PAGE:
Extreme floods have hit China’s Three Gorges dam, which recorded the largest inflow of water in its history, prompting officials to assure the public it would not be breached.
Inflows to the world’s largest hydro-electric dam reached 75m litres of water a second, according to state media. By Thursday morning, 11 outlets of the dam had been opened to discharge 49.2m litres of water a second, the largest release since its construction.
After two months of heavy floods across central and south-west China, officials have promised the dam can withstand the flows.
A breach of the dam, a controversial and unprecedented feat of engineering along the Yangtze River, would be embarrassing for China, which took 12 years to build the megaproject, displacing millions and submerging swathes of land.https://6a6a006f7d78c0c347a249a52bb1cdb1.safeframe.googlesyndication.com/safeframe/1-0-37/html/container.html
The Three Gorges dam, which can handle inflows of about 98.8m litres a second, is already approaching its capacity. Officials expect water levels in the reservoir, whose dam was built to withstand a water level of 175 metres, to reach 165.5 metres on Saturday. The flooding is predicted to last about five days.
This week the ministry of water resources said the standard of construction meant 111 large reservoirs upstream from the dam could help lessen pressure on the structure. “The standard of construction of the dam is high and it can resist large floods,” it said.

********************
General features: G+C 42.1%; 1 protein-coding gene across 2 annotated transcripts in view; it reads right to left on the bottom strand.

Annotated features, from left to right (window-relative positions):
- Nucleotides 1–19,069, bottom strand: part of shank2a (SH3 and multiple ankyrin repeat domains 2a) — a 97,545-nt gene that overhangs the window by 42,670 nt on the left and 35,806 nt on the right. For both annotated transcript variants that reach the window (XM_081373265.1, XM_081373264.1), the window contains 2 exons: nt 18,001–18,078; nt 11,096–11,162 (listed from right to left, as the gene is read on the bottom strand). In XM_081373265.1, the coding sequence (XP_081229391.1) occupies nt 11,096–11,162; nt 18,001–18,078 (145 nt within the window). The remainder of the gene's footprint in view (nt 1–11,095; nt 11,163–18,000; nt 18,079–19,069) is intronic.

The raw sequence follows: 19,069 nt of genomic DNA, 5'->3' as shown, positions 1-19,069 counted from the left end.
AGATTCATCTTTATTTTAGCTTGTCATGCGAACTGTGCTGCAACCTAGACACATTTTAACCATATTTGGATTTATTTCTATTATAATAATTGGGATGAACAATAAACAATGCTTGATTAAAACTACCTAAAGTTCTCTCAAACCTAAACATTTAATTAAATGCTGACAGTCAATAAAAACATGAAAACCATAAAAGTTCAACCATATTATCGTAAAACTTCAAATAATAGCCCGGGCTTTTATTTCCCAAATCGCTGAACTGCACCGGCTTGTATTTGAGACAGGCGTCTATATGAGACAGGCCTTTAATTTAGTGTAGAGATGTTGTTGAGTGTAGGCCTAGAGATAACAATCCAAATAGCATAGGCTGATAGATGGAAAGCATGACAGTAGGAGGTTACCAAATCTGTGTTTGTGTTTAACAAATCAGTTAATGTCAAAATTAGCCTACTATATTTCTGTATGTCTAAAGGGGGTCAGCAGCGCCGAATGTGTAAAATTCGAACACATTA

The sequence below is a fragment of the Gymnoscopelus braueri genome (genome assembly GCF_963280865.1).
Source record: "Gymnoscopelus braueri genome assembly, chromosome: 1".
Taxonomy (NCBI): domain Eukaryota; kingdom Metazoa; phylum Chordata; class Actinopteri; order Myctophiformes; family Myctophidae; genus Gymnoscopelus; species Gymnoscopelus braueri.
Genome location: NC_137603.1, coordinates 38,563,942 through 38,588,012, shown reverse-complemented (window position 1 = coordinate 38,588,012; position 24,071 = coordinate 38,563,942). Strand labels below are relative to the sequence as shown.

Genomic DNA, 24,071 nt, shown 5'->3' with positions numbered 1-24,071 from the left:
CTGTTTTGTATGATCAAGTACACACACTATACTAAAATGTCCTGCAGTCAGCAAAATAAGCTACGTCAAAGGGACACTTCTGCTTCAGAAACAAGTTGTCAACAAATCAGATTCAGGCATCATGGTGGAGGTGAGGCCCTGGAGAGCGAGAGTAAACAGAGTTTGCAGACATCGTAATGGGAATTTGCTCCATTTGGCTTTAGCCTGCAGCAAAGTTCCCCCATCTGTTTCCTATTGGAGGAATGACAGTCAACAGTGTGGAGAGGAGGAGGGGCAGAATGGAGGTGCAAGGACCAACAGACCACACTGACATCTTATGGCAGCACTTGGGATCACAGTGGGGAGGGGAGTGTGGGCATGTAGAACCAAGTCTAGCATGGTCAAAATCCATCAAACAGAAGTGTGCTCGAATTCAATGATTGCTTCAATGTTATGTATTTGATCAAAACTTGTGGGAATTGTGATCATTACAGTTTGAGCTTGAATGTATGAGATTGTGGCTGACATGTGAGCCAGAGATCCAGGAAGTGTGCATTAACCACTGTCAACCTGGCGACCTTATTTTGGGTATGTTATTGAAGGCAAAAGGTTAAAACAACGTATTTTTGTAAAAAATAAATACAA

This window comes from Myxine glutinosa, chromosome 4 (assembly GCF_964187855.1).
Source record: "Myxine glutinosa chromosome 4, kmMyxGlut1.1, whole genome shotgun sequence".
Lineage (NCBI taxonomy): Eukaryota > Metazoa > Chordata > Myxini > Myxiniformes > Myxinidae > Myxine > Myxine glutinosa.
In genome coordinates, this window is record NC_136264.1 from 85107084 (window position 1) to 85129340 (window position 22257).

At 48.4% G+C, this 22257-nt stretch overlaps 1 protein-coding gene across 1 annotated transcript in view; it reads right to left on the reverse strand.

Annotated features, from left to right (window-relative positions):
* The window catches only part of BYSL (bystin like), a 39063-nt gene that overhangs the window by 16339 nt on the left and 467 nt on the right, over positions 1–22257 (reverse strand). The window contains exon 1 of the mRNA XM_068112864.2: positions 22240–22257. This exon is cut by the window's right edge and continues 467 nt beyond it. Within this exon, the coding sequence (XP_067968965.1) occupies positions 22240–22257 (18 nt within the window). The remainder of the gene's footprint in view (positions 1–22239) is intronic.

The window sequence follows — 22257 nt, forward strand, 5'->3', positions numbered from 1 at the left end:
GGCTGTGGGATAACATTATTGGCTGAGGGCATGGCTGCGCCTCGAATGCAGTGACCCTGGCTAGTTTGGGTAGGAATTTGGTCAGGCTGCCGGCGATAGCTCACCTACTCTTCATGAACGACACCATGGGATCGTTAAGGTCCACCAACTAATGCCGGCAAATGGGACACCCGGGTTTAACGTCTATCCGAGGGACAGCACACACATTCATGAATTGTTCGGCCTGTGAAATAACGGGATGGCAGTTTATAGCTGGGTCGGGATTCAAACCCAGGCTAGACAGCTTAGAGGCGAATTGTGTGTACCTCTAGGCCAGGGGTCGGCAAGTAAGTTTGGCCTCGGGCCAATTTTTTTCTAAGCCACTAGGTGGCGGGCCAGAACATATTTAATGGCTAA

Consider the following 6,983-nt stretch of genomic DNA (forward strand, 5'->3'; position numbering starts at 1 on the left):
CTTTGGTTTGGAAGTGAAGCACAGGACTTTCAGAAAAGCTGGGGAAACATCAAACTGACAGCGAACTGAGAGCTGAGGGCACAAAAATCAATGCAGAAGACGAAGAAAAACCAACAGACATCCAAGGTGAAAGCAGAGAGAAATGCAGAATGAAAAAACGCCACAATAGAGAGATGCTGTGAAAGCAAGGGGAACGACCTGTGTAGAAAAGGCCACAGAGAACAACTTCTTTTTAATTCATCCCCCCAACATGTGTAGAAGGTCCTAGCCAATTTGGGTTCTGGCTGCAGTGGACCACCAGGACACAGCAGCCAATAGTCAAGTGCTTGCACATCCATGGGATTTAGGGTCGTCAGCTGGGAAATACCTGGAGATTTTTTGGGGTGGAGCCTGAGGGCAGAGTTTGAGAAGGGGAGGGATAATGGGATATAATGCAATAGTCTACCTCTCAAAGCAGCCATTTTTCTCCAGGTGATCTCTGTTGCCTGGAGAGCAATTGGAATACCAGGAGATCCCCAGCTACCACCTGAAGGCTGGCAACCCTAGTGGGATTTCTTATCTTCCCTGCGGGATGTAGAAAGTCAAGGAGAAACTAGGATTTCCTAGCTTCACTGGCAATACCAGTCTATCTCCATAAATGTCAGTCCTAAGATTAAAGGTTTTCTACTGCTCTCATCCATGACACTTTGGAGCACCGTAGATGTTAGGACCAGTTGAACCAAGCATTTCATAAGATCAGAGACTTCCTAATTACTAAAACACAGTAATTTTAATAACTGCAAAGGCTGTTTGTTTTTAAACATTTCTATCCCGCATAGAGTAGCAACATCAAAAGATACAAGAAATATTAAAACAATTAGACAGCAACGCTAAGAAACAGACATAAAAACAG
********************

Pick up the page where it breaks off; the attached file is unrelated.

Upstream from the dam, officials in the city of Chongqing, in Sichuan province, evacuated almost 300,000 residents before the flooding. On Thursday, levels along the Yangtze near Chongqing reached heights not seen since 1981, when the country experienced its worst floods in a century, leaving 1.5 million homeless.
In Chongqing, roads, bridges, parks and a main highway in the commercial district were flooded, affecting 260,000 people and damaging at least 20,000 businesses, according to officials.
Images showed flooding had submerged three-metre-high signs and buildings several storeys high. Firefighters were using boats to transport trapped residents.
In Sichuan, emergency workers and volunteers were scrambling to protect a 1,200-year-old cultural relic, the Leshan Giant Buddha, as floodwaters reached the toes of the statue for the first time since 1949.
The provinces of Hunan, Henan and Hubei, where the Three Gorges dam is located, were also braced for heavy rain on Thursday.
The flooding threatens to derail the country’s fragile recovery from the Covid-19 crisis. The outbreak has caused an estimated 179bn yuan in losses and displaced more than 4 million people, according to officials.
The floods have also raised concerns about food security. A report from the Chinese Academy of Social Sciences said the supply gap was likely to be about 130m tons by the end of 2025.
The Chinese leader toured Anhui province this week, another badly hit area where floods had eased slightly. Xi Jinping stood atop a floodgate and visited soldiers, declaring: “I have always been concerned about the people in flood-stricken areas. The Chinese nation has fought natural disasters for thousands of years … We will continue to fight.”